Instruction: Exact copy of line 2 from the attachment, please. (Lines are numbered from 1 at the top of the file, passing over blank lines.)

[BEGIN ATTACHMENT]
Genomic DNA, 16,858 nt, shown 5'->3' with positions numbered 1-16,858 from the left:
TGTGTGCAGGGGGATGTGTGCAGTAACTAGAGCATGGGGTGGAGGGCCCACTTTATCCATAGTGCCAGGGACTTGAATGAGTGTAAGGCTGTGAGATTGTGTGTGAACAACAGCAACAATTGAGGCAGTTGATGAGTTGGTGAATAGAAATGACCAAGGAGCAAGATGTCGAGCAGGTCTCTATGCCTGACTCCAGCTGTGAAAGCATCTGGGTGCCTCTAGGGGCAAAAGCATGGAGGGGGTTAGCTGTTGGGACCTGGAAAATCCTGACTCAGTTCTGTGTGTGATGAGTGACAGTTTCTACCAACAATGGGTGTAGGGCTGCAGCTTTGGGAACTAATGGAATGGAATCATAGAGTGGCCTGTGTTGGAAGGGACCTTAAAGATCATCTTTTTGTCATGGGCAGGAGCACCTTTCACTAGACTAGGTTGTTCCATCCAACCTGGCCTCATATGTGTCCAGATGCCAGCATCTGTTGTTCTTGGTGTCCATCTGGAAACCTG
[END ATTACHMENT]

TGTGTGCAGGGGGATGTGTGCAGTAACTAGAGCATGGGGTGGAGGGCCCACTTTATCCATAGTGCCAGGGACTTGAATGAGTGTAAGGCTGTGAGATTGTGTGTGAACAACAGCAACAATTGAGGCAGTTGATGAGTTGGTGAATAGAAATGACCAAGGAGCAAGATGTCGAGCAGGTCTCTATGCCTGACTCCAGCTGTGAAAGCATCTGGGTGCCTCTAGGGGCAAAAGCATGGAGGGGGTTAGCTGTTGGGACCTGGAAAATCCTGACTCAGTTCTGTGTGTGATGAGTGACAGTTTCTACCAACAATGGGTGTAGGGCTGCAGCTTTGGGAACTAATGGAATGGAATCATAGAGTGGCCTGTGTTGGAAGGGACCTTAAAGATCATCTTTTTGTCATGGGCAGGAGCACCTTTCACTAGACTAGGTTGTTCCATCCAACCTGGCCTCATATGTGTCCAGATGCCAGCATCTGTTGTTCTTGGTGTCCATCTGGAAACCTG